Topeka The child poverty rate in Kansas has been falling for the last five years, according to a new report by a national child advocacy group, a trend that Gov. Sam Brownback attributes to welfare reform policies that he has pushed through.
Kansas child advocates, however, say the improvement in Kansas reflects a national trend that is probably unrelated to individual state policies.
The latest Kids Count Data Book, published annually by the Annie E. Casey Foundation, shows the child poverty rate in Kansas fell 5 percentage points, to 14 percent, from 2012 to 2016. That's the lowest level recorded since 2004.
The report, which is based on U.S. Census estimates, says 36,000 fewer children were living in poverty in Kansas in 2016 than in 2012.
The national child poverty rate, which tends to run a little higher than the Kansas rate, also fell during that period, from 23 percent down to 19 percent.
“The welfare reform we’ve done in Kansas has really produced some good numbers,” Brownback told reporters in touting the numbers on Thursday. “We’re a national model. We get a lot of copying of it nationwide. The job growth we’ve had in the state has been really good so we’re getting the child poverty numbers really dipping hard, which is great seeing that taking place.”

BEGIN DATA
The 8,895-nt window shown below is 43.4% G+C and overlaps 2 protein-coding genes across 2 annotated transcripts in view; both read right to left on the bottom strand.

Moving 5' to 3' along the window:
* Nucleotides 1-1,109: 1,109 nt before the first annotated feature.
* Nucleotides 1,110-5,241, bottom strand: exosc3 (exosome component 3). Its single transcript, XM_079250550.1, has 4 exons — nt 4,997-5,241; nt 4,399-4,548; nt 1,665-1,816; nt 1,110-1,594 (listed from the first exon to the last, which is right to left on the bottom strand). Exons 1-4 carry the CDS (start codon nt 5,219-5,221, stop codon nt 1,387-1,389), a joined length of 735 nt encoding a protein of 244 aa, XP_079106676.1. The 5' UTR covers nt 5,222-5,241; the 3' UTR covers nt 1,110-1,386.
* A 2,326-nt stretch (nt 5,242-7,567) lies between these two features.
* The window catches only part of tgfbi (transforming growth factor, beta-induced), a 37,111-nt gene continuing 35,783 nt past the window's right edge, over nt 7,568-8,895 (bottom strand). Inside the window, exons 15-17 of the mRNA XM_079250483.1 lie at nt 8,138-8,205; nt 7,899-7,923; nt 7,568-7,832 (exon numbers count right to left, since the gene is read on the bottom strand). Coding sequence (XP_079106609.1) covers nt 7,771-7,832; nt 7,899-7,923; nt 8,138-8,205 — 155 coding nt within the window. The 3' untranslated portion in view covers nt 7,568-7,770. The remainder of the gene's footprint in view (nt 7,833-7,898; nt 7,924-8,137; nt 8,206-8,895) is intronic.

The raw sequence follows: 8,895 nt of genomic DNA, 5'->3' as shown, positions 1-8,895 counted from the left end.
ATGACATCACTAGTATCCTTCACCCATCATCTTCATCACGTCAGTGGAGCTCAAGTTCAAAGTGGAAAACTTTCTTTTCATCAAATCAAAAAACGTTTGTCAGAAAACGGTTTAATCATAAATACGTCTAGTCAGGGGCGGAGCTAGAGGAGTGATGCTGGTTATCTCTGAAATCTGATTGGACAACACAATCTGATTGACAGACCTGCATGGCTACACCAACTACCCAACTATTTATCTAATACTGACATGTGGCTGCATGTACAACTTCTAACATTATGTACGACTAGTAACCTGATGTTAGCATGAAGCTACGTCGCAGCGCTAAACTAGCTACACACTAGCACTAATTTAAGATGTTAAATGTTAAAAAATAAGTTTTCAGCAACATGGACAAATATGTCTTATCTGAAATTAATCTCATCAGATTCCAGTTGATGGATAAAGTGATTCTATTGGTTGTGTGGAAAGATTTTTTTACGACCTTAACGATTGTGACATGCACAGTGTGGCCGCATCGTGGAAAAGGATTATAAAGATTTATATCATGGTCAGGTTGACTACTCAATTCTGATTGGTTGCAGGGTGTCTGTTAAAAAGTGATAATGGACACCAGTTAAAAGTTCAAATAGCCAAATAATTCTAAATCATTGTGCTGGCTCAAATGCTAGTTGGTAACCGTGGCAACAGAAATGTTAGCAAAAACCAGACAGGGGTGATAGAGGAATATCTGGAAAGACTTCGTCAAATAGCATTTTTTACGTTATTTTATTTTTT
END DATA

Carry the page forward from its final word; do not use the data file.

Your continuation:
John Wilson, a former Democratic lawmaker from Lawrence who is now vice president of advocacy for Kansas Action for Children, however, said it is more likely that the reduction in Kansas reflects a national trend.
He also said the trend has not been uniform across the state.
“While overall childhood poverty in Kansas is decreasing, children of color remain more likely than their white counterparts to live in poverty,” Wilson said in an email statement. “It is unacceptable that nearly one in three African-American and one in five Latino Kansas children live in poverty. Clearly more must be done to address the additional barriers faced by children of color.”
According to the report, 32 percent of African-American children in Kansas live in homes with incomes below the poverty level, a rate that is virtually unchanged since 2012.
The poverty rate among Hispanic and Latino children in Kansas was 21 percent in 2016, the report said. That was down from 33 percent in 2012.